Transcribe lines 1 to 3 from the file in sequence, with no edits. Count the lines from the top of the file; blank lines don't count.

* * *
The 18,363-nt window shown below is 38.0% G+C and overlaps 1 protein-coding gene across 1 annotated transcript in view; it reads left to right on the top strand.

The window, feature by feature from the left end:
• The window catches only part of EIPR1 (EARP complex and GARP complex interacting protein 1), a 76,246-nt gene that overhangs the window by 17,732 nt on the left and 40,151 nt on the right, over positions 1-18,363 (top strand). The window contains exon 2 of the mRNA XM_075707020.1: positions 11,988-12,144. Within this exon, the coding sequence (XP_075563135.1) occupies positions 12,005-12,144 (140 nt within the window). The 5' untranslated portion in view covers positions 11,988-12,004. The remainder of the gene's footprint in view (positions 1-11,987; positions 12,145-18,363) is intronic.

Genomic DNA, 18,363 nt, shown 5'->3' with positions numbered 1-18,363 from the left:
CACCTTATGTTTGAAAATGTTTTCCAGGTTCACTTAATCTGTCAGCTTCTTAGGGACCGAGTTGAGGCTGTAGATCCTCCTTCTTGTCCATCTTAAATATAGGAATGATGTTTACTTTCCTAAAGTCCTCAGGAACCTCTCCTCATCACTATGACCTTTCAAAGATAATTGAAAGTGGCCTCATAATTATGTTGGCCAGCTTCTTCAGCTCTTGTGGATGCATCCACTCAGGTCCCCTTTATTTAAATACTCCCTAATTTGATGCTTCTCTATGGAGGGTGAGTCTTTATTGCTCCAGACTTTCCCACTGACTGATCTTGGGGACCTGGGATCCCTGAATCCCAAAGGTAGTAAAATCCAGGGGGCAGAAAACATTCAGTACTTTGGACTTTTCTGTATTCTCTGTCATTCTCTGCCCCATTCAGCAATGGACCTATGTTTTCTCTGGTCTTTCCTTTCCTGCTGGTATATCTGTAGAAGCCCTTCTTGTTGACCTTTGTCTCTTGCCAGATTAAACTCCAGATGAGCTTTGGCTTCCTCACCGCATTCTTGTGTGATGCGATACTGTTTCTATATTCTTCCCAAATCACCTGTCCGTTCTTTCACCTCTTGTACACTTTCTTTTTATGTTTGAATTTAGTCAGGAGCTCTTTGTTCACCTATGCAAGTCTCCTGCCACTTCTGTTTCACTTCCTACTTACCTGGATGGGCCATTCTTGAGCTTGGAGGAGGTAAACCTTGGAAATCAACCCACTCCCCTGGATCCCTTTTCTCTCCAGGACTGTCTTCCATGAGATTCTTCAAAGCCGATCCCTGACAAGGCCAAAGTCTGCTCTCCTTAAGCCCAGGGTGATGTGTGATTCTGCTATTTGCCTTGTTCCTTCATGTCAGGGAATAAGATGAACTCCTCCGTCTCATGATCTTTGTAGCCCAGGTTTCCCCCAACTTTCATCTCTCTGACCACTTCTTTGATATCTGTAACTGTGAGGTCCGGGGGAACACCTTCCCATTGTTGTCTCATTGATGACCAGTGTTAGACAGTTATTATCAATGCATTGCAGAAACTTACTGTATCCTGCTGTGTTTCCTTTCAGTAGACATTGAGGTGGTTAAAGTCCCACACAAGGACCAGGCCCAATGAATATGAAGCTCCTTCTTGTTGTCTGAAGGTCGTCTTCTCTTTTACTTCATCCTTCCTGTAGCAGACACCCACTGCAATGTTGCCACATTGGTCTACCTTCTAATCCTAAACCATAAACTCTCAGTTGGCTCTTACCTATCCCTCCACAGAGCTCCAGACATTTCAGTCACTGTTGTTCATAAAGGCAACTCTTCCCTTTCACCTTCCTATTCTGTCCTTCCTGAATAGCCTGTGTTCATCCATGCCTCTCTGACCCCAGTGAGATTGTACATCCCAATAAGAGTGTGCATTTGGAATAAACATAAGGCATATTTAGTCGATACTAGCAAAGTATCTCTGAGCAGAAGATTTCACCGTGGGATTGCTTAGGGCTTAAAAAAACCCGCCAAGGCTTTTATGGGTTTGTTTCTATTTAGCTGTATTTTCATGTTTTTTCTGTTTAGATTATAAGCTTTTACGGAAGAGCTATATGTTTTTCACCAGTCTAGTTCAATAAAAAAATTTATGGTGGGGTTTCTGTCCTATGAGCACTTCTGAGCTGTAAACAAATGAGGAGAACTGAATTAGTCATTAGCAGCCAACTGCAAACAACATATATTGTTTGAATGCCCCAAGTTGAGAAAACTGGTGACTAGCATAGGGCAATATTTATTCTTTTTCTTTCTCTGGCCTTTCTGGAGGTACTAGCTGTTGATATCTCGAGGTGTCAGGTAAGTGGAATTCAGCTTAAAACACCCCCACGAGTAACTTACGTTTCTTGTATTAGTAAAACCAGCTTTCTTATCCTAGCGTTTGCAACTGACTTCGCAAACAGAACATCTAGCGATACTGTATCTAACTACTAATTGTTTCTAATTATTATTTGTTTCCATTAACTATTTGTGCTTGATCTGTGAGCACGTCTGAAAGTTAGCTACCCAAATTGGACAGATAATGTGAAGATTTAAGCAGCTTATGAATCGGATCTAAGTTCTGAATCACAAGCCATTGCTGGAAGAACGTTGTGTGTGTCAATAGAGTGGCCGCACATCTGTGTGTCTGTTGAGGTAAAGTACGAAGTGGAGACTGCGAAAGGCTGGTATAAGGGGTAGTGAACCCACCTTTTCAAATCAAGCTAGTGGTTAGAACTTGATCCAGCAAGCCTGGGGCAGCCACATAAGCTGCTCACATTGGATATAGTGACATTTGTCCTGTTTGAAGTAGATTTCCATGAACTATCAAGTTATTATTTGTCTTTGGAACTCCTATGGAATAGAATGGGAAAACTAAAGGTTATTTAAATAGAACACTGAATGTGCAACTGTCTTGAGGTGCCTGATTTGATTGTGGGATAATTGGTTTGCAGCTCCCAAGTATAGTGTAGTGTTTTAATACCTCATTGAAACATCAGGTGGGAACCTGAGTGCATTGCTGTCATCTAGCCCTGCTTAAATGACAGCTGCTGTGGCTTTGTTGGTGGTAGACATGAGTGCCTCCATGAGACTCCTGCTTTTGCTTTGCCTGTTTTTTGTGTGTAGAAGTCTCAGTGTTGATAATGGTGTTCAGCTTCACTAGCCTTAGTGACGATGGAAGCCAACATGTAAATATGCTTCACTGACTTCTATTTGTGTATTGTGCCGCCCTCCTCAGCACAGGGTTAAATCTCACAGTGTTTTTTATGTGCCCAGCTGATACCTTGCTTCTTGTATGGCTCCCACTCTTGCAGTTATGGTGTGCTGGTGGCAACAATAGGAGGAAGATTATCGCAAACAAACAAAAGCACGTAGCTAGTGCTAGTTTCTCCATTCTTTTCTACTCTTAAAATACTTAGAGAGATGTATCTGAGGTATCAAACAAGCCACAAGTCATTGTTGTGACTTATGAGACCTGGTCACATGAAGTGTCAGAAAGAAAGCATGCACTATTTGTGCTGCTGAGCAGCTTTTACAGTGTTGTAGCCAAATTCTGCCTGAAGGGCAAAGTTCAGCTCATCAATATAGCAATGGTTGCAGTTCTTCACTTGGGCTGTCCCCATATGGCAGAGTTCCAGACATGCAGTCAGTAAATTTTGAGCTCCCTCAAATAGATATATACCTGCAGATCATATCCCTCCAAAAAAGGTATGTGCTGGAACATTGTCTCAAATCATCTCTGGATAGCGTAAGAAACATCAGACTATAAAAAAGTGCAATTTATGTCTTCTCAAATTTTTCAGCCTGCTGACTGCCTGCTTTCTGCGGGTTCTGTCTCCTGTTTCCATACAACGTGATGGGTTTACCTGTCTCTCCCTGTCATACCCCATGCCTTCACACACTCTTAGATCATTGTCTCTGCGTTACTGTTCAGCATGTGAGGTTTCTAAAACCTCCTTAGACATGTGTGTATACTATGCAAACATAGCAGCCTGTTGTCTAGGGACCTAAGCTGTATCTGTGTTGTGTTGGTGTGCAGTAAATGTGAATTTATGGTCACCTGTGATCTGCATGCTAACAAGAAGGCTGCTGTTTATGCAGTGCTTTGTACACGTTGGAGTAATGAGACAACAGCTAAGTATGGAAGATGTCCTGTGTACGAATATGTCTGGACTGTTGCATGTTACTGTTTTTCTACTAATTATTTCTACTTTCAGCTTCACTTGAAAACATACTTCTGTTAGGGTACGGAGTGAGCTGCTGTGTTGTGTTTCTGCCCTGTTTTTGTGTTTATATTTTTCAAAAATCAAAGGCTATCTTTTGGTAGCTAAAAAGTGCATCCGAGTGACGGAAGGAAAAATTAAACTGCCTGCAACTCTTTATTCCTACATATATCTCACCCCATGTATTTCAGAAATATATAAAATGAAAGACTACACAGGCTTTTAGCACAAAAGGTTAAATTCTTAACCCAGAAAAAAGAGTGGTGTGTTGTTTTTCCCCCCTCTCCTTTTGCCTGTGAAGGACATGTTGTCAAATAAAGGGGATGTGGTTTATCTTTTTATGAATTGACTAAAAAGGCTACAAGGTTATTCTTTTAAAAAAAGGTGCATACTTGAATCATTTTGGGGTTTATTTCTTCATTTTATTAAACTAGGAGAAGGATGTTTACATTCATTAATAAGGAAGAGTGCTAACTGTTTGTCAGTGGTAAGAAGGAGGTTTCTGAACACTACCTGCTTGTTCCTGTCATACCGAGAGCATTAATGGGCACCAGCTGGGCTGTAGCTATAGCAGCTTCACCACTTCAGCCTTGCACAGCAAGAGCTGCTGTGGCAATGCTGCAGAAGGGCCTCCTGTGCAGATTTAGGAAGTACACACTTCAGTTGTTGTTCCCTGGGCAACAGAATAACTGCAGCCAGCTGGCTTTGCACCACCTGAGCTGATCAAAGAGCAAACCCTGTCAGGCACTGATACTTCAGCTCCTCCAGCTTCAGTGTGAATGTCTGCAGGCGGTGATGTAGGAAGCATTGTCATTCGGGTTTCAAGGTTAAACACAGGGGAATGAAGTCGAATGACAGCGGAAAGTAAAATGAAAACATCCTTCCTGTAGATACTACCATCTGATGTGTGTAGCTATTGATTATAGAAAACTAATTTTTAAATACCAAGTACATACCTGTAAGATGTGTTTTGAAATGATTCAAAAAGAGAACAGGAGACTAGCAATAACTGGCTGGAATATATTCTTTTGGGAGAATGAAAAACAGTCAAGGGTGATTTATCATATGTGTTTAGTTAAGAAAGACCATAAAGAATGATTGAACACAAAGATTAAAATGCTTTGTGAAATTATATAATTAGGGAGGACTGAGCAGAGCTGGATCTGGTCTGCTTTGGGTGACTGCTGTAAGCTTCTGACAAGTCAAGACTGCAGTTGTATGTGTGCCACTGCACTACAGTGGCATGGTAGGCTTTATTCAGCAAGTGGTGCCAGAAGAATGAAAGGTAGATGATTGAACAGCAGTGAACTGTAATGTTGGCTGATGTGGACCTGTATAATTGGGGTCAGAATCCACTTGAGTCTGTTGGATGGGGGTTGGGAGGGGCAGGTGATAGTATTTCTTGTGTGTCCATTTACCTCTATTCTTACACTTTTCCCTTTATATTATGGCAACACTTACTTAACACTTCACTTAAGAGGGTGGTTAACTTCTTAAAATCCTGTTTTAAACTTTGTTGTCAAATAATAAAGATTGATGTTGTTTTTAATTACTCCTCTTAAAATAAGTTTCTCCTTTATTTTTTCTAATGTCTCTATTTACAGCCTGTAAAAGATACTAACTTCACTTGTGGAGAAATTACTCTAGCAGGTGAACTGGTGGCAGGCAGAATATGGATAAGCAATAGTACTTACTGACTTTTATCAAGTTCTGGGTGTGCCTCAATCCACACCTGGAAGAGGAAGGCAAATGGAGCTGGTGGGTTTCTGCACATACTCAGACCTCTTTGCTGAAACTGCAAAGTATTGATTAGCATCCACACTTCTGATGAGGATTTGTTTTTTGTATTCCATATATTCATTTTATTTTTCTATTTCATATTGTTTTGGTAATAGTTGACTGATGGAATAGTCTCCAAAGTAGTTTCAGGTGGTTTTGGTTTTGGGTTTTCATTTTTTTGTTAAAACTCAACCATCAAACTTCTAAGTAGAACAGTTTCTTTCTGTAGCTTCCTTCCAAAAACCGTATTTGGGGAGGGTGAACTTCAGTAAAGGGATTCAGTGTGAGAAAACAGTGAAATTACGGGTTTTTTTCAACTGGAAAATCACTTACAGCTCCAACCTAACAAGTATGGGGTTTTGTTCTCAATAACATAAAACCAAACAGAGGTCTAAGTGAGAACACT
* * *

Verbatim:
The 18,363-nt window shown below is 38.0% G+C and overlaps 1 protein-coding gene across 1 annotated transcript in view; it reads left to right on the top strand.

The window, feature by feature from the left end:
• The window catches only part of EIPR1 (EARP complex and GARP complex interacting protein 1), a 76,246-nt gene that overhangs the window by 17,732 nt on the left and 40,151 nt on the right, over positions 1-18,363 (top strand). The window contains exon 2 of the mRNA XM_075707020.1: positions 11,988-12,144. Within this exon, the coding sequence (XP_075563135.1) occupies positions 12,005-12,144 (140 nt within the window). The 5' untranslated portion in view covers positions 11,988-12,004. The remainder of the gene's footprint in view (positions 1-11,987; positions 12,145-18,363) is intronic.